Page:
std::ffi::CString segmentation fault


I met a strange CString behavior.
When I call
let source: CString = CString::new("1234567").unwrap();
I get Segmentation Fault 11

Exception Type:        EXC_BAD_ACCESS (SIGSEGV)
Exception Codes:       KERN_INVALID_ADDRESS at 0x0000000000000000
Exception Note:        EXC_CORPSE_NOTIFY

Termination Signal:    Segmentation fault: 11
Termination Reason:    Namespace SIGNAL, Code 0xb
Terminating Process:   exc handler [0]

But it works when I do
let source: CString = CString::new("12345678").unwrap();
or pass any string with 8 characters at least.


Are you sure you’re not using source.as_ptr() value outside scope of the variable anywhere? The temporary validity of the pointer is the common source of crashes here.


@kornel I call as_ptr() before, in other function scope and for other variable.

fn foo() {
    let source: CString = CString::new("
        multiple line string
    let srcptr = source.as_ptr();
    bar(srcptr, source.as_bytes().len()); // unsafe block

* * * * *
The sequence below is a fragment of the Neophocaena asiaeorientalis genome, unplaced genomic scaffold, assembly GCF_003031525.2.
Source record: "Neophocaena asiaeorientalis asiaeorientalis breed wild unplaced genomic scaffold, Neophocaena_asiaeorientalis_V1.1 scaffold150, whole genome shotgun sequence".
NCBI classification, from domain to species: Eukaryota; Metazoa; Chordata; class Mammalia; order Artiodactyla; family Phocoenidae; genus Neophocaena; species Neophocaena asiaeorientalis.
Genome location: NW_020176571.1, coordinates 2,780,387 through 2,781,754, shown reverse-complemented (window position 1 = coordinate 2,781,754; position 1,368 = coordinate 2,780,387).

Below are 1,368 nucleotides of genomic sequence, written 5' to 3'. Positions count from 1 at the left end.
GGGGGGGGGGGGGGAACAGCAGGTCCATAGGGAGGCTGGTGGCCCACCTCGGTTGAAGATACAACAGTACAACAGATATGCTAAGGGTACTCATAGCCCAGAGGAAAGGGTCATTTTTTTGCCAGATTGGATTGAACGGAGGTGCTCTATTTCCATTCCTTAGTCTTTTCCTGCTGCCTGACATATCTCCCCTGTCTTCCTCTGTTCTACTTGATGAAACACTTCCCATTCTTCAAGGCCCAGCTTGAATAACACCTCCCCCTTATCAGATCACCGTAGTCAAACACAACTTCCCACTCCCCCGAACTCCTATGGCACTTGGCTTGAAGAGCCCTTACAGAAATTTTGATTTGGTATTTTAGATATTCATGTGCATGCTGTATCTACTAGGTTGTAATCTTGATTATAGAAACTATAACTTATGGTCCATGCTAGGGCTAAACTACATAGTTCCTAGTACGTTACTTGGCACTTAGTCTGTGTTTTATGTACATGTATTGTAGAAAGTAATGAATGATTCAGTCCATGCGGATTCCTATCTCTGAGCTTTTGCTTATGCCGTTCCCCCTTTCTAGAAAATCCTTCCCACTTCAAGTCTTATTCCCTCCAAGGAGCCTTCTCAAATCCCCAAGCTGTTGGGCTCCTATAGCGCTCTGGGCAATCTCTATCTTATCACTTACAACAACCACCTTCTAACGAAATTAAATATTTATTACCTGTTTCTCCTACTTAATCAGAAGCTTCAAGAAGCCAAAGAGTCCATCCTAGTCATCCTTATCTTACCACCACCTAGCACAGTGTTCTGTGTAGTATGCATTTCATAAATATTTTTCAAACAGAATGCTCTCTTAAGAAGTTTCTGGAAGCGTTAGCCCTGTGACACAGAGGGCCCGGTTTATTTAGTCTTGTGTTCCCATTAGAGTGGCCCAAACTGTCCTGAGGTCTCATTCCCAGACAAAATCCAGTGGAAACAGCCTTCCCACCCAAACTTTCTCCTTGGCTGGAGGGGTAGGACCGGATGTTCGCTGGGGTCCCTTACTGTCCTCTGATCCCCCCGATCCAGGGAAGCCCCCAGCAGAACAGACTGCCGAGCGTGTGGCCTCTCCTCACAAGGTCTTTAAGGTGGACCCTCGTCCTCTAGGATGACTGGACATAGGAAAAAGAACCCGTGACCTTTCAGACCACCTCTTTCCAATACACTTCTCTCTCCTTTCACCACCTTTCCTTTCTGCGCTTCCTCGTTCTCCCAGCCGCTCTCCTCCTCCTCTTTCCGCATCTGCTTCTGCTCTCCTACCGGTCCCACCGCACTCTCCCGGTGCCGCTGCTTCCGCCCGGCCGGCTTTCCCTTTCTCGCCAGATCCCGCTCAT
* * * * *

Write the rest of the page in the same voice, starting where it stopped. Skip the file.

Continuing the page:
fn main() {
    let source: CString = CString::new("1234567").unwrap(); // SegFault here


This smells of corruption somewhere. What does bar() do/look like?


@vitalyd Well, this is kind of opengl stuff.

fn bar(....) -> .... {
    unsafe {
        gl.ShaderSource(shader, 1, &source, &len);
I didn’t find other way to pass *const *const GLchar


Inside bar() I call from_raw() breaking the safety rule. I passed a pointer value that was generated by opengl function.
I switched to use String::from_raw_parts instead of CString and the problem has gone.

let mut log: [i8; 512] = [0; 512];
let log_ptr: *mut i8 = &mut log[0];
let length: *mut i32 = &mut 0;
gl.GetShaderInfoLog(shader, 512, length, log_ptr);
// let s = CString::from_raw(log_ptr);
let s = String::from_raw_parts(log_ptr as *mut u8, *length as usize, 512);
println!("{:?}", s);


Yeah, that would do it :slight_smile:. You’ve probably already seen it, but CStr can be used to view a C string without taking ownership of it (it’s basically the &str analog to Rust’s String, but for CString).


This may crash and cause corruption as well, because Rust will try to free String's pointer using its jemalloc, and you’re using stack-allocated object here.

String::from_raw_parts is a risky hack that you shouldn’t normally need, and it’s probably unsafe to use with anything other than another String or Vec’s raw parts, carefully taken.